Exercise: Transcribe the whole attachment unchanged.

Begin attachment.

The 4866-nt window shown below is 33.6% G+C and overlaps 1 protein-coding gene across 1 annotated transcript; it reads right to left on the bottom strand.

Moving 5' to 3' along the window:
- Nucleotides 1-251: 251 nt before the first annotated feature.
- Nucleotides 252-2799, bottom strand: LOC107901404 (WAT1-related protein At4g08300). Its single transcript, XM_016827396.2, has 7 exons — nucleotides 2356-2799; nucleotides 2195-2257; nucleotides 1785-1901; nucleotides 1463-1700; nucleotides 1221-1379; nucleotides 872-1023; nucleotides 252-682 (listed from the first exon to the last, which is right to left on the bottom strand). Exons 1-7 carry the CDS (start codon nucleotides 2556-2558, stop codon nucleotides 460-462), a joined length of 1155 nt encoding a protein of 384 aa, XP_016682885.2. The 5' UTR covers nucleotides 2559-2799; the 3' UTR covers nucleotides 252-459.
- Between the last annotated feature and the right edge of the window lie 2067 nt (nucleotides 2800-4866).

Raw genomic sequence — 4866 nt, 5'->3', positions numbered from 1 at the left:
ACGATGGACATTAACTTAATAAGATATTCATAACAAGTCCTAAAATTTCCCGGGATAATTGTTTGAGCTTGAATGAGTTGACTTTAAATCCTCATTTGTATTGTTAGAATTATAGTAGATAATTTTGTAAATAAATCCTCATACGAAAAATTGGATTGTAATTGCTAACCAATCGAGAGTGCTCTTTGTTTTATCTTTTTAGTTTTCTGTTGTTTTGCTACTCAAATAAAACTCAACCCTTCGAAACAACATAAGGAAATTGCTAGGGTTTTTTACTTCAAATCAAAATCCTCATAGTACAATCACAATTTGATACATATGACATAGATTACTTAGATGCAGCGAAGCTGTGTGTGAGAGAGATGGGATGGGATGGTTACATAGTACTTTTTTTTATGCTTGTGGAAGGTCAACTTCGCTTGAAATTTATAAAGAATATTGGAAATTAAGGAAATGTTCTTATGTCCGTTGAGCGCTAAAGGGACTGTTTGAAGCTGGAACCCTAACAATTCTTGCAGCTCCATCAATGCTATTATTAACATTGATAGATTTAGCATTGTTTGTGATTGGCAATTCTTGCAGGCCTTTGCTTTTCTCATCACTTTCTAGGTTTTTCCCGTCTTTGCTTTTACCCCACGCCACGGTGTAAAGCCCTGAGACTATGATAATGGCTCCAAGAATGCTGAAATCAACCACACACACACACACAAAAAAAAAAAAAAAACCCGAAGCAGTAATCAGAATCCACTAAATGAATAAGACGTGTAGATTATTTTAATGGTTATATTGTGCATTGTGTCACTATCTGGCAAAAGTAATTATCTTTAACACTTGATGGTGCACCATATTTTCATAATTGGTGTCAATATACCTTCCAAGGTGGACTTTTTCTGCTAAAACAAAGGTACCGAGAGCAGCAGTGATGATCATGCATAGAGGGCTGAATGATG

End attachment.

The 4866-nt window shown below is 33.6% G+C and overlaps 1 protein-coding gene across 1 annotated transcript; it reads right to left on the bottom strand.

Moving 5' to 3' along the window:
- Nucleotides 1-251: 251 nt before the first annotated feature.
- Nucleotides 252-2799, bottom strand: LOC107901404 (WAT1-related protein At4g08300). Its single transcript, XM_016827396.2, has 7 exons — nucleotides 2356-2799; nucleotides 2195-2257; nucleotides 1785-1901; nucleotides 1463-1700; nucleotides 1221-1379; nucleotides 872-1023; nucleotides 252-682 (listed from the first exon to the last, which is right to left on the bottom strand). Exons 1-7 carry the CDS (start codon nucleotides 2556-2558, stop codon nucleotides 460-462), a joined length of 1155 nt encoding a protein of 384 aa, XP_016682885.2. The 5' UTR covers nucleotides 2559-2799; the 3' UTR covers nucleotides 252-459.
- Between the last annotated feature and the right edge of the window lie 2067 nt (nucleotides 2800-4866).

Raw genomic sequence — 4866 nt, 5'->3', positions numbered from 1 at the left:
ACGATGGACATTAACTTAATAAGATATTCATAACAAGTCCTAAAATTTCCCGGGATAATTGTTTGAGCTTGAATGAGTTGACTTTAAATCCTCATTTGTATTGTTAGAATTATAGTAGATAATTTTGTAAATAAATCCTCATACGAAAAATTGGATTGTAATTGCTAACCAATCGAGAGTGCTCTTTGTTTTATCTTTTTAGTTTTCTGTTGTTTTGCTACTCAAATAAAACTCAACCCTTCGAAACAACATAAGGAAATTGCTAGGGTTTTTTACTTCAAATCAAAATCCTCATAGTACAATCACAATTTGATACATATGACATAGATTACTTAGATGCAGCGAAGCTGTGTGTGAGAGAGATGGGATGGGATGGTTACATAGTACTTTTTTTTATGCTTGTGGAAGGTCAACTTCGCTTGAAATTTATAAAGAATATTGGAAATTAAGGAAATGTTCTTATGTCCGTTGAGCGCTAAAGGGACTGTTTGAAGCTGGAACCCTAACAATTCTTGCAGCTCCATCAATGCTATTATTAACATTGATAGATTTAGCATTGTTTGTGATTGGCAATTCTTGCAGGCCTTTGCTTTTCTCATCACTTTCTAGGTTTTTCCCGTCTTTGCTTTTACCCCACGCCACGGTGTAAAGCCCTGAGACTATGATAATGGCTCCAAGAATGCTGAAATCAACCACACACACACACACAAAAAAAAAAAAAAAACCCGAAGCAGTAATCAGAATCCACTAAATGAATAAGACGTGTAGATTATTTTAATGGTTATATTGTGCATTGTGTCACTATCTGGCAAAAGTAATTATCTTTAACACTTGATGGTGCACCATATTTTCATAATTGGTGTCAATATACCTTCCAAGGTGGACTTTTTCTGCTAAAACAAAGGTACCGAGAGCAGCAGTGATGATCATGCATAGAGGGCTGAATGATG